"This kind of daily tracking of the whereabouts of persons – including many innocent law-abiding persons – has an aspect to it that reminds me of former government regimes that I am certain all of us would prefer not to replicate."
In 2007, I analogized the practice of mass carding in an op-ed to the “No Fly List” that has been created in the war on terrorism calling carding a “No walk list”. What makes the practice of carding even more problematic, however, is that there is no oversight, no redress or ability to have the information removed and the process often includes an interrogation and personal or vehicle search. Moreover, police interactions are inherently coercive especially for already marginalized individuals and both the fear of knowing that you could be carded at any time and being carded creates tremendous psychological harm, alienation and mistrust of the police. These harms distinguish carding from other forms of police surveillance such as cameras on the street.
The practice of detaining individuals for the purposes of carding in the absence of reasonable grounds to suspect criminal activity has been declared by our courts to be unlawful. In R. v. Linton, Justice MacDonnell observed that detaining individuals “for the purpose of requiring them to provide identification” is “unjustified” and unlawful. He saw the practice as giving the police “a general warrant to detain for investigation anyone found in a troubled neighbourhood.”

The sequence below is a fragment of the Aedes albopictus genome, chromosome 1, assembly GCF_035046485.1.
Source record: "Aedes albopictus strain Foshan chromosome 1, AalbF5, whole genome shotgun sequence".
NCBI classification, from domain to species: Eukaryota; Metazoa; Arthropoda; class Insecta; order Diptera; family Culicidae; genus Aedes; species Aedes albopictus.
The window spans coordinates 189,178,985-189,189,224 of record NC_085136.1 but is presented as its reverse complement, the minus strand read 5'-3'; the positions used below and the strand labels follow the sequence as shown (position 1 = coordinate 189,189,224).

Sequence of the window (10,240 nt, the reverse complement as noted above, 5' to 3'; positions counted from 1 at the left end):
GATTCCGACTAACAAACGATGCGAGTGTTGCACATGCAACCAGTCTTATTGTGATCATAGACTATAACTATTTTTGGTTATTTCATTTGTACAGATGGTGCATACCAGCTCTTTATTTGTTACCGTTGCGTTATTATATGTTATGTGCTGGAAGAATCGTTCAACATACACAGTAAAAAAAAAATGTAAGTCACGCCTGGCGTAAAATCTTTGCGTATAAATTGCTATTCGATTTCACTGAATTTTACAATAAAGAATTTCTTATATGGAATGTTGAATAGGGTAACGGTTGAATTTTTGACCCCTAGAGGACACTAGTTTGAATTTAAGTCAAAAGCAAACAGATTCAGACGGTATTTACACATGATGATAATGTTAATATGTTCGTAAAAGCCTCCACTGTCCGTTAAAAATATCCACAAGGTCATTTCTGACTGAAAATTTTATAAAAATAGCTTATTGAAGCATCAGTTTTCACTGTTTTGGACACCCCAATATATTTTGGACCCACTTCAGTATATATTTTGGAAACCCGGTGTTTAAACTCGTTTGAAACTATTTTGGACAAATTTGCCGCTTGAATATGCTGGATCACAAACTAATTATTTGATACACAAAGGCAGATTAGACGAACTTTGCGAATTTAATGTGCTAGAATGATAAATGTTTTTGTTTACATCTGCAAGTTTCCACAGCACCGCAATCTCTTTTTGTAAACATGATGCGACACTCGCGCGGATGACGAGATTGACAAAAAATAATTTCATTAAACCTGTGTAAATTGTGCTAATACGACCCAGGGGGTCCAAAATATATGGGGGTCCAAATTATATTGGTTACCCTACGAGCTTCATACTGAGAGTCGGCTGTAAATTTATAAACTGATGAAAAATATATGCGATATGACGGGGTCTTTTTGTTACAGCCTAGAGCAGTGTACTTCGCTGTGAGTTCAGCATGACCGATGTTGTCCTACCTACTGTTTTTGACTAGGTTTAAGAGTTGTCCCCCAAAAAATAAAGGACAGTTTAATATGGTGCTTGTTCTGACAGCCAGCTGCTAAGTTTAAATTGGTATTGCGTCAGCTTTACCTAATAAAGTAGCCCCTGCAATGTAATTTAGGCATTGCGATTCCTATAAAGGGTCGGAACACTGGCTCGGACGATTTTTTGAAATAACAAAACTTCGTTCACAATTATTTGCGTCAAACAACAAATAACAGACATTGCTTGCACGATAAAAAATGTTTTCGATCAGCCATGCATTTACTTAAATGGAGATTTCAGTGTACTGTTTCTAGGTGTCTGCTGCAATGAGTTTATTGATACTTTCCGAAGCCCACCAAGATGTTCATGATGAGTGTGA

This judicial oversight may not, however, be effective enough. For one thing, it is clear that the police have no intention of heeding the warning by Justice LaForme. More fundamentally, aggrieved individuals are not likely to have the resources, will or trust in the system to seek a remedy in our courts.
Therefore, additional oversight is necessary. Carding raises concerns about racial profiling, privacy, ensuring that individual’s are aware of when they are free to refuse to participate, as well as concerns about retention of information and the ability of individuals to find out about what is being recorded on police databases.
There are a number of agencies who could investigate, set limits on the practice, provide guidelines on access and retention and finally to provide education about rights. They include the Ontario Human Rights Commission, which is working with the Toronto Police Service on a project aimed at addressing racial profiling; the Office of the Information and Privacy Commissioner (Ontario) which recently investigated the practice of the police providing Crown Attorneys with computer information about prospective jurors (which no doubt included information obtained by carding) and the new Office of the Independent Police Review Director which has the power to investigate systemic issues such as carding.
Posted by Professor David M. Tanovich